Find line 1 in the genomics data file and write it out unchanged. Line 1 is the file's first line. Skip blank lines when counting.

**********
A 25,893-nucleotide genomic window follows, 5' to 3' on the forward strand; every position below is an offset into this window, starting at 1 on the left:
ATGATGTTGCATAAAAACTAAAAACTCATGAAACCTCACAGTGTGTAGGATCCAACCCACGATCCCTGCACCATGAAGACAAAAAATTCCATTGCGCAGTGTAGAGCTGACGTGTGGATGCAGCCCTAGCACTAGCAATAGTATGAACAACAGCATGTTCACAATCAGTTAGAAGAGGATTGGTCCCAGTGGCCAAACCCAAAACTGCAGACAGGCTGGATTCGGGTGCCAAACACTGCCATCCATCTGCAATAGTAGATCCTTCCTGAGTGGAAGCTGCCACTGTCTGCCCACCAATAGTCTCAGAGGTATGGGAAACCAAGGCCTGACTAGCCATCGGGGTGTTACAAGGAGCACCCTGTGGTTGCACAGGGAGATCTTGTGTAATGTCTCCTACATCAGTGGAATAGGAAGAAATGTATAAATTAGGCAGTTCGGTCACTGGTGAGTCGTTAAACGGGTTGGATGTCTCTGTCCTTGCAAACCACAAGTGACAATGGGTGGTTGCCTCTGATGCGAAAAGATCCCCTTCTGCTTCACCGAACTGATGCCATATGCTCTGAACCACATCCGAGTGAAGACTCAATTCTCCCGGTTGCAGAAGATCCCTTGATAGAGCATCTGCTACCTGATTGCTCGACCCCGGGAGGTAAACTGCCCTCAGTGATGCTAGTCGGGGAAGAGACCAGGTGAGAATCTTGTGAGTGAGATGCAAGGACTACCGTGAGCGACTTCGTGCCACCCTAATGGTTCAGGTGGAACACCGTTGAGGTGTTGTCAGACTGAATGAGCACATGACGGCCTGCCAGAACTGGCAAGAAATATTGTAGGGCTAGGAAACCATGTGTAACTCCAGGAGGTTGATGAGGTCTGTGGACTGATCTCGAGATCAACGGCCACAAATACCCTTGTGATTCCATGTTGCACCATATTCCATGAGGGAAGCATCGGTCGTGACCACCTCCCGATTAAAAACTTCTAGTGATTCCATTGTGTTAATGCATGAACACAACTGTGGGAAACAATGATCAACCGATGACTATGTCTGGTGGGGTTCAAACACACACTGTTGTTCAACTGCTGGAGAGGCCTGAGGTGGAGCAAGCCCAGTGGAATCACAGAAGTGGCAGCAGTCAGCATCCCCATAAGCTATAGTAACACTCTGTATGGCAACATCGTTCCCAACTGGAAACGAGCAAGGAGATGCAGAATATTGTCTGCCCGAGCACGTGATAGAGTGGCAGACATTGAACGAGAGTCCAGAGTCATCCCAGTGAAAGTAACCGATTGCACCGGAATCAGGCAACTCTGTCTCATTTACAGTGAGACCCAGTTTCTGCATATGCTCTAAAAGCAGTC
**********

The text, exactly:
A 25,893-nucleotide genomic window follows, 5' to 3' on the forward strand; every position below is an offset into this window, starting at 1 on the left: